The fan who ended up with Mark McGwire's record 70th home run ball has loaned it to the St. Louis Cardinals' Hall of Fame while he decides what to do with it.
The ball, which is worth millions of dollars on the collectibles market, will be on display indefinitely starting next Monday at the museum that shares space with the Bowling Hall of Fame across the street from Busch Stadium.
Gerald Baltz, the museum's executive director, said at a news conference Monday he expects to have the ball for a month or so.
By that time, Baltz expects that Phil Ozersky, a 26-year-old DNA lab researcher from suburban Olivette, will have decided what to do with the prize. Ozersky said he'd like the ball to end up at Cooperstown, but then again he's not as willing as some of the other lucky ball recipients to just give it away.
"It's been pretty intense with the media, and I'm starting to figure out what Mr. McGwire felt like at the end of the season," Ozersky said. "If he needs four months to figure out how he felt about his 70 home runs, I need a little time to bask in the glow."
The Baseball Hall of Fame is a non-profit organization and does not pay for items displayed. But Ozersky could have it both ways by selling the ball to a well-heeled individual who wouldn't mind the positive publicity to be gained from donating it to the Hall of Fame. Another option: selling sponsors for a ball tour.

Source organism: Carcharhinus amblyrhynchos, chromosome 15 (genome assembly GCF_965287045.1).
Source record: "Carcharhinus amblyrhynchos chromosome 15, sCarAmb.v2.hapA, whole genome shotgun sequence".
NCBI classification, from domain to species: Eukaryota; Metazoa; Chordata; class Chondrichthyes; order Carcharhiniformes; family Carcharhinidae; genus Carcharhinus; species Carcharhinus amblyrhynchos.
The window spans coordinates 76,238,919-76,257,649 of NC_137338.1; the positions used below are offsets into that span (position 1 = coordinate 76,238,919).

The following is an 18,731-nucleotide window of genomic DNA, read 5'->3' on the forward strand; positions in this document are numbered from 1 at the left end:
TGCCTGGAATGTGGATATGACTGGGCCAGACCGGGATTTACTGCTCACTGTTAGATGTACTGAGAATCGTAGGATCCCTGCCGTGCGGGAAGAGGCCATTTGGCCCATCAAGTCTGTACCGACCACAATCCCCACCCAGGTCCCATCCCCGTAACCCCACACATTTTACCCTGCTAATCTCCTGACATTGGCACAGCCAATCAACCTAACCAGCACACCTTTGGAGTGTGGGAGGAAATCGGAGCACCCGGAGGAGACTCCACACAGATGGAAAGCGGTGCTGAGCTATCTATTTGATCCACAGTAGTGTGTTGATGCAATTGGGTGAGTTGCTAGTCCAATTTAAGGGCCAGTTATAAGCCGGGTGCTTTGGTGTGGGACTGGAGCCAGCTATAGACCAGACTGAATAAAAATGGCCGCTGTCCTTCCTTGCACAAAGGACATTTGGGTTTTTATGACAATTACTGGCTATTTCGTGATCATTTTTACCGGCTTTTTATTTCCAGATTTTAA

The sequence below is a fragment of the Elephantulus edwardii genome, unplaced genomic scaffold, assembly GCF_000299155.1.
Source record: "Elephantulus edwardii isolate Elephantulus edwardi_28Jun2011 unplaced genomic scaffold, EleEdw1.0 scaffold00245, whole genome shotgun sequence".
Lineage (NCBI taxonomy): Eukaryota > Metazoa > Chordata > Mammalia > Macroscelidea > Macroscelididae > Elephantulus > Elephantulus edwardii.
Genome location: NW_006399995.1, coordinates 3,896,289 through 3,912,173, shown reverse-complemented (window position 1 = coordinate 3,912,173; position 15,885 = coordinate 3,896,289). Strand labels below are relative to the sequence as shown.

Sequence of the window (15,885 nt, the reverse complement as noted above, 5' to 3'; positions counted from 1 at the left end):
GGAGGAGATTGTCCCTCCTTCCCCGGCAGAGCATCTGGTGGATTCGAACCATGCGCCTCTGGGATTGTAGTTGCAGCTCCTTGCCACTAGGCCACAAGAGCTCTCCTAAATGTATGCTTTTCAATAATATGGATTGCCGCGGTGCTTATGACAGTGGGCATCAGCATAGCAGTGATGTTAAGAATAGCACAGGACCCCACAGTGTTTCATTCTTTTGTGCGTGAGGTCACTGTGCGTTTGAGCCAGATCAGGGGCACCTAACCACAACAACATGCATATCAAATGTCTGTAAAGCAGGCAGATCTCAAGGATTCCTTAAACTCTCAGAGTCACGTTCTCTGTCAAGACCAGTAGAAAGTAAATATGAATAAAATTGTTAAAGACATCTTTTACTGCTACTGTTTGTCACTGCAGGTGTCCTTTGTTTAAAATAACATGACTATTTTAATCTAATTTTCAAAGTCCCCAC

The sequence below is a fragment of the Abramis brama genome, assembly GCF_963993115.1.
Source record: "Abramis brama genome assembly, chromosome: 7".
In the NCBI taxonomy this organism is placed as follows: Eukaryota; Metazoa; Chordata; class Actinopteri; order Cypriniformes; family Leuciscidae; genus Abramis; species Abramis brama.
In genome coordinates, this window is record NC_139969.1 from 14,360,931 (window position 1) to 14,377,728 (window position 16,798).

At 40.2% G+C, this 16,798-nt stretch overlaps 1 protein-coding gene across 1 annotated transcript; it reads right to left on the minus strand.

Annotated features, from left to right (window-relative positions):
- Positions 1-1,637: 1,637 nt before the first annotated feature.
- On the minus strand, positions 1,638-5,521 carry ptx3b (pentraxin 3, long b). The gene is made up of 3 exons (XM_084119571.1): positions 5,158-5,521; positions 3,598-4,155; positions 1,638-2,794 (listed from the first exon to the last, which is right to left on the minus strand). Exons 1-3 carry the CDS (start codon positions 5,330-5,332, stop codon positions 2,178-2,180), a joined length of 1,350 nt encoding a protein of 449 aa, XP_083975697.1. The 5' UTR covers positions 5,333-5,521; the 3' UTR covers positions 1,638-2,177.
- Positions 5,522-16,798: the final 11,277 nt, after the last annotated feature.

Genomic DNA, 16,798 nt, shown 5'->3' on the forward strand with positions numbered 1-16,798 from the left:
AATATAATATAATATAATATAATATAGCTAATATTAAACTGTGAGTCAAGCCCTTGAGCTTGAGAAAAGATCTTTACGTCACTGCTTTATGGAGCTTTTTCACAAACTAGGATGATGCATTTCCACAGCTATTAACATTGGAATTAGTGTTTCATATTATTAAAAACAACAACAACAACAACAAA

Ozersky's attorney, David Krathen of Miami, said his client has received countless proposals since snaring No. 70 in the St. Louis Cardinals' finale Sept. 27. There's been everything but a call from McGwire, who has said he's not interested in paying for the ball.
"He's been beseiged by agents, auctions houses, individuals," Krathen said. "You name it, they've contacted us.
"I think the right thing to do is take your time, take a deep breath, step back and see what the various options are."
Ozersky said it's hard to believe how much people are willing to pay.
"It's a $9 ball," Ozersky said. "It's pretty amazing to think about it."
For now, it'll be front and center at the museum in a glass case that also icludes the bat McGwire used to hit his 400th career home run, a large photograph of Ozersky holding his prize, and several photographs of McGwire launching the record shot off Carl Pavano of the Montreal Expos. The exhibit is called "Hunt for the Long Ball."
The case is protected by electronic sensors and there are several other security measures in place, including an around-the-clock police guard, to ensure that nobody walks off with the ball.
"This is not just a baseball, this is history," police chief Ronald Henderson said. "We will do whatever it takes to make sure this ball is secured."
At first, Ozersky didn't take any precautions. The night he caught it, he slept with it, then he toted it around town for various TV interviews and to show it to co-workers at Washington University who were with him in a party box at the game.
"I was out of the box so fast, nobody got a chance to see the ball," Ozersky said. "I was going to meet Jack Buck and get the ball authenticated."
The ball then spent a night each in a safe and a safety deposit box, and has been in a vault at the Cardinals' Hall of Fame since then.
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